Report: Modern Humanity's Lifestyle Has Wiped Out Half Of The World's Animal Population Over The Last 40 Years

A troubling new report from the World Wildlife Fund (WWF) finds that half of the earth’s animals have died out in the last forty years.

According to the WWF’s Living Planet Report 2014, "the number of mammals, birds, reptiles, amphibians and fish across the globe is, on average, about half the size it was 40 years ago. This is a much bigger decrease than has been reported previously, as a result of a new methodology which aims to be more representative of global biodiversity."

The report says that unsustainable farming, fishing, transportation and foresting methods are the cause of the decline.

Ken Norris, director of the Zoological Society of London, says the damage is a direct result of the way modern humanity chooses to live.

“The scale of biodiversity loss and damage to the very ecosystems that are essential to our existence is alarming,” Norris says. “This damage is not inevitable, but a consequence of the way we choose to live. Although the report shows the situation is critical, there is still hope. Protecting nature needs focused conservation action, political will and support from businesses. We need to explain to the public that what they do is directly behind the trends we are seeing.”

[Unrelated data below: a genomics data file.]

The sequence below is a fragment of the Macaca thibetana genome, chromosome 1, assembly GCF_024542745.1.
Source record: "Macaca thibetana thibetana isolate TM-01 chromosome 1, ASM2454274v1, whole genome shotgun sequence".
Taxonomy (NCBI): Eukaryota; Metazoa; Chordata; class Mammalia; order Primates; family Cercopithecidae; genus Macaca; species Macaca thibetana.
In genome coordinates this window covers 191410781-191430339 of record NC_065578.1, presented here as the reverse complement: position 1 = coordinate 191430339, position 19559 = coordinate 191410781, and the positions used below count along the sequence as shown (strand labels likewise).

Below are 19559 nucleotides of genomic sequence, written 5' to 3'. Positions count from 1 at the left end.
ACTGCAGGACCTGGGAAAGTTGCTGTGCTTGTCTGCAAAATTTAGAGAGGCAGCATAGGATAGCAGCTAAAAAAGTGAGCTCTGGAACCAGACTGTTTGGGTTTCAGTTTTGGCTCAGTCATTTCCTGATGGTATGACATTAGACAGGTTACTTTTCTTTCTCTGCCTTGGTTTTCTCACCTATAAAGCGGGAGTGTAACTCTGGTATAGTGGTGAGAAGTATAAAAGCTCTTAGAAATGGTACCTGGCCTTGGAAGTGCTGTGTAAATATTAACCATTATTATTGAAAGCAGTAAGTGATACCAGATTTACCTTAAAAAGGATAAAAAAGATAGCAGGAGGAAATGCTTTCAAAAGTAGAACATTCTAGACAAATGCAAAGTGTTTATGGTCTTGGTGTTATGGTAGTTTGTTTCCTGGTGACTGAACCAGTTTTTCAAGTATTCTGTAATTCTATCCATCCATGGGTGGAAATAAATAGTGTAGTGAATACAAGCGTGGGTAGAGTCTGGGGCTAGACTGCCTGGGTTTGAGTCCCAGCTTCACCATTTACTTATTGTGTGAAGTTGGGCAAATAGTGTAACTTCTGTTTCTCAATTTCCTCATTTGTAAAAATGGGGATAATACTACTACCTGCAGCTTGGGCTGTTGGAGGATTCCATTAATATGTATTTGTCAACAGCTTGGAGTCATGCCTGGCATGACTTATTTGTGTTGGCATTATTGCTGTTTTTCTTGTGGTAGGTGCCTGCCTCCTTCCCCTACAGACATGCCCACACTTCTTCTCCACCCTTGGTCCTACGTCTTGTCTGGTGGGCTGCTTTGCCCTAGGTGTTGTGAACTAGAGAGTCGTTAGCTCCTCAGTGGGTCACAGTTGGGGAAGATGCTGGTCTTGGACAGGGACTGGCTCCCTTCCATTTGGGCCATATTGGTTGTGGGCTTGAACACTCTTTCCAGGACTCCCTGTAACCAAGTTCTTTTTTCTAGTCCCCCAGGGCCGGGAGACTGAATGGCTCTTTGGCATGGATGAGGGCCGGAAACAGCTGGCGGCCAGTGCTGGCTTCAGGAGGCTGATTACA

The report says we would need a planet 1.5 times bigger than earth in order to sustain our current consumption habits.

“…Our own demands on nature are unsustainable and increasing,” the report says. “We need 1.5 Earths to regenerate the natural resources we currently use; we cut trees faster than they mature, harvest more fish than oceans replenish, and emit more carbon into the atmosphere than forests and oceans can absorb.”

Many of the most alarming population decreases have taken place in America. The U.S. fish population dropped 83% from 1970-2010.  American amphibians haven’t fared much better, with a population decrease of 73% over the same timespan.

Worldwide populations of freshwater creatures including fish, amphibians and mammals have dropped 76%.  WWF scientists say habitat loss, overfishing, and overhunting are to blame for the losses.

Here, courtesy of MailOnline, is a graphic showing some of the most troubling drops both in America and around the world:

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The report urges people to be conscious of their consumption habits. The WWF calls for people to buy food that has been certified sustainably sourced by organizations like the Marine Stewardship Council (MSC) and the Forest Stewardship Council (FSC). They also say people should use either public or non-motorized transportation when possible.

David Nussbaum, chief executive of the WWF UK, says everyone on the planet has an interest in creating a sustainable world.

"We all, politicians, businesses and people, have an interest, and a responsibility, to act to ensure we protect what we all value: a healthy future for both people and nature,” Nussbaum says.

Sources: World Wildlife Fund, Telegraph


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